When writing business letters, you must pay special attention to the format and font used. The most common layout of a business letter is known as block format. Using this format, the entire letter is left justified and single spaced except for a double space between paragraphs. Another widely utilized format is known as modified block format. In this type, the body of the letter is left justified and single-spaced. However, the date and closing are in alignment in the center of the page. The final, and least used, style is semi-block. It is much like the modified block style except that each paragraph is indented instead of left justified.

Keep in mind that different organizations have different format requirements for their professional communication. While the examples provided by the OWL contain common elements for the basic business letter (genre expectations), the format of your business letter may need to be flexible to reflect variables like letterheads and templates. Our examples are merely guides.

If your computer is equipped with Microsoft Office 2000, the Letter Wizard can be used to take much of the guesswork out of formatting business letters. To access the Letter Wizard, click on the Tools menu and then choose Letter Wizard. The Wizard will present the three styles mentioned here and input the date, sender address and recipient address into the selected format. Letter Wizard should only be used if you have a basic understand of how to write a business letter. Its templates are not applicable in every setting. Therefore, you should consult a business writing handbook if you have any questions or doubt the accuracy of the Letter Wizard.

Another important factor in the readability of a letter is the chosen font. The generally accepted font is Times New Roman, size 12, although other fonts such as Arial may be used. When choosing a font, always consider your audience. If you are writing to a conservative company, you may want to use Times New Roman. However, if you are writing to a more liberal company, you have a little more freedom when choosing fonts.

As far as punctuation after the salutation and closing is concerned, the standard is to use a colon after the salutation (never a comma) and a comma after the closing. There is also a less accepted format, known as open punctuation, in which punctuation is excluded after the salutation and the closing.

Source :

Wednesday, May 21, 2008

Biography Format Suggestions

When it comes to something as important as _______________________ you should know the background of the professional _________________________________ you choose to represent your best interests. We'll (I’ll) put our (my) years of experience to work for you!


Education and Training:

Length of time in: (city) and/or (state)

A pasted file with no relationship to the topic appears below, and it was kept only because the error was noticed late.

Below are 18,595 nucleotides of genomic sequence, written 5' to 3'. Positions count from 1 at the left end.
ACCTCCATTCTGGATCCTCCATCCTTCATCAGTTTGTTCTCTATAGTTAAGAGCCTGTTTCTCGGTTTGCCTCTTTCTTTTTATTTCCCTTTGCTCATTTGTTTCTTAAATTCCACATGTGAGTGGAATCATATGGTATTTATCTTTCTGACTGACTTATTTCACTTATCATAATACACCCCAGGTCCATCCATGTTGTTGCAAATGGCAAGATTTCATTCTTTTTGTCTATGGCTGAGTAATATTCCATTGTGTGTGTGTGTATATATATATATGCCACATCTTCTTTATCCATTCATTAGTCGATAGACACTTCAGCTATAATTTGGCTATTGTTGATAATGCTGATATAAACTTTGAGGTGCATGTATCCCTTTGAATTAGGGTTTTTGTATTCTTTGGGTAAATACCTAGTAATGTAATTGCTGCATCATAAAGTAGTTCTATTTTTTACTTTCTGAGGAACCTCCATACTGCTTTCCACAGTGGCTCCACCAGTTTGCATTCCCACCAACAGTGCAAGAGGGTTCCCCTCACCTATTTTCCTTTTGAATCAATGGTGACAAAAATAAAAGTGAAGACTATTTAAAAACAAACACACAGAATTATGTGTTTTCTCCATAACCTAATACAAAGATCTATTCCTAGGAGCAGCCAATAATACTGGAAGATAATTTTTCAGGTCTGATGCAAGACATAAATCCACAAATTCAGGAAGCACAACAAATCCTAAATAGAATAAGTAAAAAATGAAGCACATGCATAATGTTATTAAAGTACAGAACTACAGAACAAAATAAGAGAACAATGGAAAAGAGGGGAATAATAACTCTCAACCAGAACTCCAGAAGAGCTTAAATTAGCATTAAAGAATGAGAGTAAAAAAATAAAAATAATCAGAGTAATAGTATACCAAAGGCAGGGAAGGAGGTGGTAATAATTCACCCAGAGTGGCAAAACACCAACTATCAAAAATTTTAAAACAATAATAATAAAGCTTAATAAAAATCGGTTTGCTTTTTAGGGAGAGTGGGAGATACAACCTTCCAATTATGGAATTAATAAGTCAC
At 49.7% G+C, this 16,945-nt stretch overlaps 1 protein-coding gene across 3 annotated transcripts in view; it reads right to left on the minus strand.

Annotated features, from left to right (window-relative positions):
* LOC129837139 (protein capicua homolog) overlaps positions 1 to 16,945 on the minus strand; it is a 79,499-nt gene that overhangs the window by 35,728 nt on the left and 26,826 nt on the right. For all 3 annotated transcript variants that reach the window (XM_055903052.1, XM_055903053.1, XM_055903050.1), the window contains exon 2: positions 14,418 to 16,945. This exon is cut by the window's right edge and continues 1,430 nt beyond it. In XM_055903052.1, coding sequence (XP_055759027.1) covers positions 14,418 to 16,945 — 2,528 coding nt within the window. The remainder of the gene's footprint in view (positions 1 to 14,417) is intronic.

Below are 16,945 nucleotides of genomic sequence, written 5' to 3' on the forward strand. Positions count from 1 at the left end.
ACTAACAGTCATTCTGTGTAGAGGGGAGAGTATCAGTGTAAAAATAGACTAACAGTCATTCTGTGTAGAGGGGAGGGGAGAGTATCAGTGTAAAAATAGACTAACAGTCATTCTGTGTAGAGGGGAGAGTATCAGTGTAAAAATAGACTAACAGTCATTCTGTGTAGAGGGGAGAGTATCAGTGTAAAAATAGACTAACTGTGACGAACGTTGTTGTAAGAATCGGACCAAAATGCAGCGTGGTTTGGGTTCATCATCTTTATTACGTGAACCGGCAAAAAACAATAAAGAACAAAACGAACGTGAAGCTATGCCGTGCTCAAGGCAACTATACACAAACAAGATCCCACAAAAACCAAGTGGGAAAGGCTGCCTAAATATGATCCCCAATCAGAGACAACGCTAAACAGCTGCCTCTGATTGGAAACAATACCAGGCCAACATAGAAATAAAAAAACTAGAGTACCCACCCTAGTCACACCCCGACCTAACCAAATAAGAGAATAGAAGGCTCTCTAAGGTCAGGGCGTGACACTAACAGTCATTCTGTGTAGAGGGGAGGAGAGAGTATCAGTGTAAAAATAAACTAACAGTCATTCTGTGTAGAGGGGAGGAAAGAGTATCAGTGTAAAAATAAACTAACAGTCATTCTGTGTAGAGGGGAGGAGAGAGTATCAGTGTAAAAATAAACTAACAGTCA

Former Areas I’ve lived and worked: (city) and/or (state)

Work Achievements:

Personal Achievements:

Professional Affiliations:

Community Service:

Interests and Hobbies:

Previous Work Experience:

You can say “referrals available upon request” (or add a few here)

Source :

Tuesday, May 20, 2008

Writing emails, the polite way

A few weeks ago I did a piece on courteous email practices. I received a boatload of emails from alert and disgruntled readers praising and damning the issues I raised.

I warned you ages ago I was opinionated and I stand by what I wrote.

I don't like wallpaper backgrounds, big red ugly fonts and animated smileys blinking out at me from the page. Get over it.

But hey, if you want to use them, who am I to stop you?

Just think of the people on the other end of your email -- what do you think they think? How great it looks?

Anyway, I want to thank the many people who wrote and passed on their own tips.

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Monday, May 19, 2008

Writing a Personal Biography

Writing a personal biography is simply telling about your life in a story form. There are several ways to go about writing a personal biography. First you need to sit down and gather up the facts about your life. List them in chronological order from beginning up to present. Be sure to include details of the bigger turning points in your life. Don’t allow the story to get mired in mundane details such as going to the mall, cooking dinner or things of that nature. If you’re going to talk about how you like going to the mall for shopping, then make sure it include details on why this had such an impact on your life and led you to where you are today.

When writing a personal biography, remember that your writing and the story needs to be interesting and informative. Readers want to learn something new by seeing how other people handle what life has dished out to them. Inspire them with writing a personal biography by showing how you were able to handle issues and elicit positive results.